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J Bacteriol. 2000 Feb; 182(4): 1118–1126.

Functional Domains of the TOL Plasmid Transcription Factor XylS


The alkylbenzoate degradation genes of Pseudomonas putida TOL plasmid are positively regulated by XylS, an AraC family protein, in a benzoate-dependent manner. In this study, we used deletion mutants and hybrid proteins to identify which parts of XylS are responsible for the DNA binding, transcriptional activation, and benzoate inducibility. We found that a 112-residue C-terminal fragment of XylS binds specifically to the Pm operator in vitro, protects this sequence from DNase I digestion identically to the wild-type (wt) protein, and activates the Pm promoter in vivo. When overexpressed, that C-terminal fragment could activate transcription as efficiently as wt XylS. All the truncations, which incorporated these 112 C-terminal residues, were able to activate transcription at least to some extent when overproduced. Intactness of the 210-residue N-terminal portion was found to be necessary for benzoate responsiveness of XylS. Deletions in the N-terminal and central regions seriously reduced the activity of XylS and caused the loss of effector control, whereas insertions into the putative interdomain region did not change the basic features of the XylS protein. Our results confirm that XylS consists of two parts which probably interact with each other. The C-terminal domain carries DNA-binding and transcriptional activation abilities, while the N-terminal region carries effector-binding and regulatory functions.

The TOL plasmid of Pseudomonas putida encodes a pathway for the catabolism of toluene and xylenes (35, 36). The genes, which encode enzymes for catabolism of these hydrocarbons, are grouped into two operons. The upper pathway operon specifies oxidation of toluene to benzoate and xylenes to alkylbenzoates. The meta-pathway operon specifies further oxidation of these compounds, whereas the aromatic ring in catechols, the pathway intermediates, is cleaved in meta fission. Two regulatory proteins, XylR and XylS, positively regulate the catabolic operons (28). In the presence of upper pathway substrates, XylR activates the Pu promoter of the upper pathway operon and the Ps1 promoter of the xylS gene. Subsequently, overproduced XylS protein activates the Pm promoter of the meta-cleavage operon (10, 26) via binding to the operator-sequence Om (9, 12, 13). Furthermore, XylS protein is constitutively expressed at a low level from the weak Ps2 promoter (6) and in the presence of benzoates, i.e., the degradation products of the upper pathway and substrates for the meta pathway, it activates the Pm promoter at low protein concentrations. Therefore, transcriptional activation by XylS is stimulated by alkylbenzoates and modulated by the intracellular level of the protein. Expression of XylS from strong promoters has shown that overproduction of the protein, naturally mediated by XylR, is sufficient for activation of Pm in the absence of benzoate effector (11, 19, 34). On that basis, Mermod et al. (19) have suggested a hypothesis about a dynamic equilibrium between inactive and active, DNA-binding conformations of the protein in the cell. The putative role of effector would be to shift the equilibrium toward the active conformation. In vitro studies from our lab support the idea, as we have shown that alkylbenzoate slightly facilitates site-specific DNA binding but does not change the pattern of the DNA contacts made by XylS (12).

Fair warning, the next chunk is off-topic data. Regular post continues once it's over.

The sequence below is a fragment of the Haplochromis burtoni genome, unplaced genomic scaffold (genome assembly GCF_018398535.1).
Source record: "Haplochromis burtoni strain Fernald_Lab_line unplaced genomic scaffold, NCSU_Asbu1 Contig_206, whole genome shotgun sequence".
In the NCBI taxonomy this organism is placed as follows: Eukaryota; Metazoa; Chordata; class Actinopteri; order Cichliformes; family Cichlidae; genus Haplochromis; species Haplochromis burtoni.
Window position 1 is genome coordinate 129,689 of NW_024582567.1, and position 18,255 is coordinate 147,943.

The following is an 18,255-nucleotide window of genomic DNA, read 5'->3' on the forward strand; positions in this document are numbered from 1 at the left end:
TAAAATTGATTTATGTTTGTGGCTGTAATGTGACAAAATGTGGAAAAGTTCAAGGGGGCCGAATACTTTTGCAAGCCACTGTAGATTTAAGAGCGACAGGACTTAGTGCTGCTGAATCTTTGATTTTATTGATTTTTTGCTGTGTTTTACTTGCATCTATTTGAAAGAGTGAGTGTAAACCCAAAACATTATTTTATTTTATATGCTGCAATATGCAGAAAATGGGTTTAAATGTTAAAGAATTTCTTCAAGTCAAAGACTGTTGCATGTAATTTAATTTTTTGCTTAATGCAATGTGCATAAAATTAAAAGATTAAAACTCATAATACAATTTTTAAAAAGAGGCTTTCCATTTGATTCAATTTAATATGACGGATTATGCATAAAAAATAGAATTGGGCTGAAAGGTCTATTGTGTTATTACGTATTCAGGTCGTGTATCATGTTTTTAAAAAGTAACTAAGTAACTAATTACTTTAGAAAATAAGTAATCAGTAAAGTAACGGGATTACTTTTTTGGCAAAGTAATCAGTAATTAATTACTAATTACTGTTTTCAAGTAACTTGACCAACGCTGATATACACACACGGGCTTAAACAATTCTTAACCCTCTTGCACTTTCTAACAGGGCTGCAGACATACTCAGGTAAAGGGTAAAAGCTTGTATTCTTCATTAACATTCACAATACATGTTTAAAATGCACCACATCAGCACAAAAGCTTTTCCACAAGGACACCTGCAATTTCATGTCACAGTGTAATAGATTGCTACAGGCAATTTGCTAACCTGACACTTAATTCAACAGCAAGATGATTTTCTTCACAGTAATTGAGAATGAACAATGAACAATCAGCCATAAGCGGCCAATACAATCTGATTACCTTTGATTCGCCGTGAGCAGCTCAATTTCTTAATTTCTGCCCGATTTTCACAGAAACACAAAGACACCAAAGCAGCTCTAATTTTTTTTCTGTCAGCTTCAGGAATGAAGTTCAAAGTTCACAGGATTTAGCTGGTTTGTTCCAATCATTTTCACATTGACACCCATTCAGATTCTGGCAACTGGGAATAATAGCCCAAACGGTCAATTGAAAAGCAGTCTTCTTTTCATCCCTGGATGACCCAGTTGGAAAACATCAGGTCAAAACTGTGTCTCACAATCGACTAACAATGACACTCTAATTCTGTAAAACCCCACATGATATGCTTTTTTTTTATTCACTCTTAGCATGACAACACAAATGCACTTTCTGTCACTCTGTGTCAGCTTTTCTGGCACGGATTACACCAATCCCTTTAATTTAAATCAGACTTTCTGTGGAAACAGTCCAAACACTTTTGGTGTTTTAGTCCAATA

To identify which parts of the protein mediate the effect of benzoates, extensive mutagenesis of the xylS gene has been carried out. Several amino acid substitutions have been found that altered effector specificity of XylS (20, 25, 27) or produced a semiconstitutive phenotype. The latter was characterized by an increased basal level of transcriptional activity which was still inducible by benzoate (20, 37). Mutations of both types were scattered all over the xylS gene; however, many of them were clustered in a small glycine-rich N-terminal region P37-R45 (Fig. (Fig.1).1). It has been shown that some mutations in the C terminus are intra-allelically dominant over substitutions in the N terminus and, in contrast, a mutation in the N terminus (R45T) can restore the effector control that has been lost due to these C-terminal mutations. All these data suggest that the N and C termini of XylS may interact, and benzoate effectors may regulate the activity of the protein by modulation of that interaction (21).